- Police arrested pastors and children on their way to a church camp
- Charges include abduction and forced conversion
- Parents support pastors
NEW DELHI / INDORE – On 30 August the High Court of Madhya Pradesh ordered the release of the seven pastors that were arrested while accompanying children to a Christian summer camp in May 2017. The pastors had to spend more than 3 months in prison until the Court issued the bail order. The Christian ministers are charged with kidnapping, violence against the children and forceful conversion. All parents immediately testified to the police and the Court that they wanted their children to participate in the camp. The children were also initially detained for 3 days and rigorously questioned. This is only one of many cases in India exposing the increasing hostility of the authorities against religious minorities.
We cannot allow the authorities to ignore the Constitution which grants the freedom to practice and propagate religion.
“Nobody should be persecuted because of their faith. In India, many citizens face fierce harassment because they belong to a religious minority”, said Robin David, an ADF International allied lawyer, who is defending the Christians in Court. “We cannot allow the authorities to ignore the Constitution which grants the freedom to practice and propagate religion. This case will be very important for India and its future as a country with diverse faiths and cultures.”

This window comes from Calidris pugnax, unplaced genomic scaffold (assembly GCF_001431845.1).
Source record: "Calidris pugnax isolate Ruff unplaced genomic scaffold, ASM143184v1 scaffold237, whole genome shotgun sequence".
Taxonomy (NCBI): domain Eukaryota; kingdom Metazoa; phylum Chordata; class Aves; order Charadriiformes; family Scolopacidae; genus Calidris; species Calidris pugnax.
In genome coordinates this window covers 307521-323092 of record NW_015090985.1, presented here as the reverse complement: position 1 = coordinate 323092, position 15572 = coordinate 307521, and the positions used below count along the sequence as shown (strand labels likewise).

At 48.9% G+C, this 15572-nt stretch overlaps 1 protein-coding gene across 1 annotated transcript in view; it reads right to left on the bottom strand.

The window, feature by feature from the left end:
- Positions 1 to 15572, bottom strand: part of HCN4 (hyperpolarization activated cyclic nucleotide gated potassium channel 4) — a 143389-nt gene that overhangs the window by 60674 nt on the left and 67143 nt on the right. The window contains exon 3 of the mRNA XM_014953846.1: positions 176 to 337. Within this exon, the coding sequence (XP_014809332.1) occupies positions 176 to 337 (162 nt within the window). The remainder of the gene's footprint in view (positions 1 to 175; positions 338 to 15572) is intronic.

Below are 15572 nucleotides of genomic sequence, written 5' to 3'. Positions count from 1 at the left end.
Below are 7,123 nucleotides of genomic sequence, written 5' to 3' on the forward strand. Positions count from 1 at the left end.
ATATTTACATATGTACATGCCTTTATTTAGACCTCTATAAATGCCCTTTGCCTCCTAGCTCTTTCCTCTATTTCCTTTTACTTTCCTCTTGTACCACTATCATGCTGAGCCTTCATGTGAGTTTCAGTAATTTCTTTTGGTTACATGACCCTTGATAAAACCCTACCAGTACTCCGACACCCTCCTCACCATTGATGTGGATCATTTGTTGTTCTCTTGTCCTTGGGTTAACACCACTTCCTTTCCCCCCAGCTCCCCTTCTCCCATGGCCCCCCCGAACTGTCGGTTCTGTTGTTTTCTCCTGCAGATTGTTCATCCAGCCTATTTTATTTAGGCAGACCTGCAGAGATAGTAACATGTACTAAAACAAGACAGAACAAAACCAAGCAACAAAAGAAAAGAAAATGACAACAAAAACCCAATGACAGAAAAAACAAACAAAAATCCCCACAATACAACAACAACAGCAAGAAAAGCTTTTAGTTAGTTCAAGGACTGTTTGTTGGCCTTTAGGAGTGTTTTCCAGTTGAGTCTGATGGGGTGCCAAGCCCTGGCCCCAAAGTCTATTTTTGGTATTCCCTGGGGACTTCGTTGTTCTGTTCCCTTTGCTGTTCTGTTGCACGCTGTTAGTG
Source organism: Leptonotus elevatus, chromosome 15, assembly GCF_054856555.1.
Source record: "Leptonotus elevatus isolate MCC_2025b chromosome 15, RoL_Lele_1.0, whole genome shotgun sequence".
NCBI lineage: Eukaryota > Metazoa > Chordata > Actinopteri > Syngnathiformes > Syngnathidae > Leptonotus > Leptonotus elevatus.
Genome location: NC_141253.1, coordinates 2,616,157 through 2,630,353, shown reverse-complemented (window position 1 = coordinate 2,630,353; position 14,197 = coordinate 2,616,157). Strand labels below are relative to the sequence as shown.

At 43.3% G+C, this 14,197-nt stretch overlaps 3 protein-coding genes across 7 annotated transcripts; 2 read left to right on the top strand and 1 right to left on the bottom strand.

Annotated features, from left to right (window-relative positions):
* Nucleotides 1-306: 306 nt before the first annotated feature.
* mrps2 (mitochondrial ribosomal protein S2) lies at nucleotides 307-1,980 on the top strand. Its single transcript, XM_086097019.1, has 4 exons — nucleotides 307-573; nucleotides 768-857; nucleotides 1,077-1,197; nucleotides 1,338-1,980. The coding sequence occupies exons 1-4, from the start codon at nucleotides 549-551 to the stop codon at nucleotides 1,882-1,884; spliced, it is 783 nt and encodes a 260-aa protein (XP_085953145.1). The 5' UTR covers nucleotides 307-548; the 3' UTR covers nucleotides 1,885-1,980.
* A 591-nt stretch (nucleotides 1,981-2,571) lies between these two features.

Rising hostility against Christians and other religious minorities
On 23 May, at Ratlam train station, Madhya Pradesh, the local police detained a group of pastors and fellow Christians, including two women and two minors, who were accompanying more than 60 children. The group was on its way to a Christian summer camp in the neighbouring state of Maharashtra. All parents immediately confirmed in front of the local Court that they had willingly sent their children to the camp. While the children were allowed to return to their homes after three days, the pastors and most of the coworkers were held in jail. Only now has the Madhya Pradesh High Court released them on bail.
“In India, we see an increasingly hostile climate towards religious minorities. Anti-conversion laws fuel this sentiment and pave the way for the Hindutva-ideology that seeks to purge India of all non-Hindus. Sadly, this is not an isolated incident. The international community needs to wake up to what is happening in India,” said Paul Coleman, Deputy Director of ADF International, a human rights group advocating for the right of people to live out their faith freely.